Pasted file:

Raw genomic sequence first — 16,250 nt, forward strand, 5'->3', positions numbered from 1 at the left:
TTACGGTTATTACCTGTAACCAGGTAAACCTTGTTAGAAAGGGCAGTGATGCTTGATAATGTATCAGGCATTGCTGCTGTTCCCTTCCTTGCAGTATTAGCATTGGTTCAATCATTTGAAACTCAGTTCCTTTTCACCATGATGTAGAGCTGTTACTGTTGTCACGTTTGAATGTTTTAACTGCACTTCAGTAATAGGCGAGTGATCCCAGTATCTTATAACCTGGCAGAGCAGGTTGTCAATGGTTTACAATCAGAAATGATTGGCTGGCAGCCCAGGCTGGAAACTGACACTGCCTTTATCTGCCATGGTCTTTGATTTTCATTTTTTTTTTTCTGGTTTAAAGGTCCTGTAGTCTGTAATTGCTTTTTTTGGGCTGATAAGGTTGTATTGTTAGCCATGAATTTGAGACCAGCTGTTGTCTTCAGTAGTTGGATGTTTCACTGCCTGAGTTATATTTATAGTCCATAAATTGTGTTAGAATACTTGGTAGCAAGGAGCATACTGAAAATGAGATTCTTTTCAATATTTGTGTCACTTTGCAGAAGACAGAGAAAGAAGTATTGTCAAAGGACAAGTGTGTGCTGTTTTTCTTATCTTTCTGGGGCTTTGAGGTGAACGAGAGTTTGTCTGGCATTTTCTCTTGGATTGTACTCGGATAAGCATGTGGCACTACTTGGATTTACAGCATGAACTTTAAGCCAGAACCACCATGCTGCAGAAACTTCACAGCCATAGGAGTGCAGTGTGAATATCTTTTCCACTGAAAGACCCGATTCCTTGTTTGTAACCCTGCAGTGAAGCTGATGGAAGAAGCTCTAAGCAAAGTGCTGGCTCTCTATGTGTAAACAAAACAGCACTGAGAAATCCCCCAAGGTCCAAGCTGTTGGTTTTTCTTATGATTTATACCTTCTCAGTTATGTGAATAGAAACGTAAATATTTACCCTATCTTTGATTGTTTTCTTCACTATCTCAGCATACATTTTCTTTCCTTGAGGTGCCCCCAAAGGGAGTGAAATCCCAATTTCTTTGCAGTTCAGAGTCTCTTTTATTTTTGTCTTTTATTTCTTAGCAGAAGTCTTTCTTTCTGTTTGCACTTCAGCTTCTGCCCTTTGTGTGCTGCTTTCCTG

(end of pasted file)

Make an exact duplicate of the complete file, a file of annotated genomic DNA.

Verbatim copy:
Raw genomic sequence first — 16,250 nt, forward strand, 5'->3', positions numbered from 1 at the left:
TTACGGTTATTACCTGTAACCAGGTAAACCTTGTTAGAAAGGGCAGTGATGCTTGATAATGTATCAGGCATTGCTGCTGTTCCCTTCCTTGCAGTATTAGCATTGGTTCAATCATTTGAAACTCAGTTCCTTTTCACCATGATGTAGAGCTGTTACTGTTGTCACGTTTGAATGTTTTAACTGCACTTCAGTAATAGGCGAGTGATCCCAGTATCTTATAACCTGGCAGAGCAGGTTGTCAATGGTTTACAATCAGAAATGATTGGCTGGCAGCCCAGGCTGGAAACTGACACTGCCTTTATCTGCCATGGTCTTTGATTTTCATTTTTTTTTTTCTGGTTTAAAGGTCCTGTAGTCTGTAATTGCTTTTTTTGGGCTGATAAGGTTGTATTGTTAGCCATGAATTTGAGACCAGCTGTTGTCTTCAGTAGTTGGATGTTTCACTGCCTGAGTTATATTTATAGTCCATAAATTGTGTTAGAATACTTGGTAGCAAGGAGCATACTGAAAATGAGATTCTTTTCAATATTTGTGTCACTTTGCAGAAGACAGAGAAAGAAGTATTGTCAAAGGACAAGTGTGTGCTGTTTTTCTTATCTTTCTGGGGCTTTGAGGTGAACGAGAGTTTGTCTGGCATTTTCTCTTGGATTGTACTCGGATAAGCATGTGGCACTACTTGGATTTACAGCATGAACTTTAAGCCAGAACCACCATGCTGCAGAAACTTCACAGCCATAGGAGTGCAGTGTGAATATCTTTTCCACTGAAAGACCCGATTCCTTGTTTGTAACCCTGCAGTGAAGCTGATGGAAGAAGCTCTAAGCAAAGTGCTGGCTCTCTATGTGTAAACAAAACAGCACTGAGAAATCCCCCAAGGTCCAAGCTGTTGGTTTTTCTTATGATTTATACCTTCTCAGTTATGTGAATAGAAACGTAAATATTTACCCTATCTTTGATTGTTTTCTTCACTATCTCAGCATACATTTTCTTTCCTTGAGGTGCCCCCAAAGGGAGTGAAATCCCAATTTCTTTGCAGTTCAGAGTCTCTTTTATTTTTGTCTTTTATTTCTTAGCAGAAGTCTTTCTTTCTGTTTGCACTTCAGCTTCTGCCCTTTGTGTGCTGCTTTCCTG